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Table of contents
Mutual Authentication 
How Mutual Authentication Works
Mutual Authentication Process
Mutual Authentication Usecase
Attacks that Mutual Authentication Stops
Frequently Asked Questions
What is authentication?
What kinds of attacks does mutual authentication help stop?
How many types of authentication are present?
What is API mutual authentication?
Last Updated: Mar 27, 2024

It’s Mutual Authentication

Author Shiva
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Ashwin Goyal
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Hello, readers. In this article, we will learn about mutual authentication, how it works, the whole process of mutual authentication, the use case of its various fields, and finally attack that mutual authentication helps solve. 

introductory image

There are two types of authentication, i.e., one-way and mutual authentication. Let’s start this by understanding authentication first. 


A general and simple definition of authentication is the process of showing that a fact or document is genuine. The term authentication is often linked with proving a user's identification in computer science. And that is typically done by user establishing their identity by giving credentials, which are agreed-upon pieces of information communicated between the user and the system.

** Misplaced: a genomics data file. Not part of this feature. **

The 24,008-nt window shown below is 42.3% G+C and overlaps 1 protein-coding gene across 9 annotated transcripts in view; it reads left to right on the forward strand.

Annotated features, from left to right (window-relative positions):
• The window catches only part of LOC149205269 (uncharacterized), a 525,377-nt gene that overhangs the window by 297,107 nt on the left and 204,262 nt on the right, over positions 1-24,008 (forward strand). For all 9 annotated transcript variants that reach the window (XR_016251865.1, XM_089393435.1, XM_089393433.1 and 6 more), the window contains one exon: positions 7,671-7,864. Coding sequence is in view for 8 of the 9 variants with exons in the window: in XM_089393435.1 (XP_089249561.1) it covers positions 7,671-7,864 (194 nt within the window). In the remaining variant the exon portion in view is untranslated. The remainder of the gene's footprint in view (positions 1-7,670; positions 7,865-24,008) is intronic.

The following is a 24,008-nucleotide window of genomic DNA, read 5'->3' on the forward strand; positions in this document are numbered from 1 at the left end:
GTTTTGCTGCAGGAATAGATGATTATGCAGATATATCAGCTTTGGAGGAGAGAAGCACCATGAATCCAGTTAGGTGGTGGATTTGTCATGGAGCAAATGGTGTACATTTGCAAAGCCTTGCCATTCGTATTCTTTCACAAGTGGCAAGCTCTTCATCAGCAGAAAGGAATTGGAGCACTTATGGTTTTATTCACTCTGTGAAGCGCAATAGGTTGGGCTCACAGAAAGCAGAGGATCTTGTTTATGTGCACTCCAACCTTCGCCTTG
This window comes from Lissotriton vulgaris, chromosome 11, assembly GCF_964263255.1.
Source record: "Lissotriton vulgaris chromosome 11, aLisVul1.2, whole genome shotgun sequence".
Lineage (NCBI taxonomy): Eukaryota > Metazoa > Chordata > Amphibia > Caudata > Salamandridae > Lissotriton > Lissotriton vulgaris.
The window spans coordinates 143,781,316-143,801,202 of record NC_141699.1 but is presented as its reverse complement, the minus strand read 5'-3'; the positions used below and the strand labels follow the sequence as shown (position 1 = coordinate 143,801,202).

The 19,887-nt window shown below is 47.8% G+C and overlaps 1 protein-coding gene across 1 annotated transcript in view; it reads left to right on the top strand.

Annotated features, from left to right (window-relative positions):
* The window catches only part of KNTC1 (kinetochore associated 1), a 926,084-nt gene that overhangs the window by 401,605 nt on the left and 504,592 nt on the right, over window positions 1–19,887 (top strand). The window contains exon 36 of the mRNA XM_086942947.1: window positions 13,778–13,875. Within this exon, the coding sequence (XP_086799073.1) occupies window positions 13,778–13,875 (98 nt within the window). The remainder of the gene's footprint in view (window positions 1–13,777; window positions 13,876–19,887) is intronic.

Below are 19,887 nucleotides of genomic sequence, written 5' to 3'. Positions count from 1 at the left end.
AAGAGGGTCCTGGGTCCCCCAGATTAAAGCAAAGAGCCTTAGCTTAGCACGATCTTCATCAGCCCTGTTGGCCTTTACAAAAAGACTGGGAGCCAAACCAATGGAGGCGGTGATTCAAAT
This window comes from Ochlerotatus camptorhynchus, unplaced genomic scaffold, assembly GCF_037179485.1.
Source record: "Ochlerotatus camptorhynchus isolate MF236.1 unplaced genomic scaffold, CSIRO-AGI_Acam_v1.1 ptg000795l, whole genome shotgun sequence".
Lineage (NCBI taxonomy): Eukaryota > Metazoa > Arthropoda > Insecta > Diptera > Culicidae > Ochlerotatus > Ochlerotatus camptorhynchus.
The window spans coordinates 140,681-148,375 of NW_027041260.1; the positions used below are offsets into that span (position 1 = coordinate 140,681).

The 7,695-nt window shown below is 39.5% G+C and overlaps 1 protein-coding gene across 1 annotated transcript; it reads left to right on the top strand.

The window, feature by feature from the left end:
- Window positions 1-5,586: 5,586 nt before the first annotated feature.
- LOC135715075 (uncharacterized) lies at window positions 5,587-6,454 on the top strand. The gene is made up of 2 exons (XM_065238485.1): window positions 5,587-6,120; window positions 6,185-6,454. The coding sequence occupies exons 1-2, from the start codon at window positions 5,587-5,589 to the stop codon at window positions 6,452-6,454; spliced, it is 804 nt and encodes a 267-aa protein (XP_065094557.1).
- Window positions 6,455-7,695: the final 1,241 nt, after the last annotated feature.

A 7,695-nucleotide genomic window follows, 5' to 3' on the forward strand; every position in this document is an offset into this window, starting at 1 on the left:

In one-way authentication, servers do not ask for certificates from the client, whereas in mutual authentication, it does.

one way authentication
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Mutual Authentication 

The term “mutual” indicates that communication is happening between two sides of the channel. And in this case, it’s for verification. 

mutual authentication

Consider an example of ola, uber and how they operate. The driver confirms your identity by name, and you can also confirm the driver’s identity by the car's number plate. You and the driver are exchanging information to confirm each other’s identity. That’s the overall analogy of mutual authentication for you.

Customers secure their information by adding SSL(secure socket layer) certificates to their websites. When a browser connects to a secure server, the SSL protocol is used to connect and verify the server's certificate.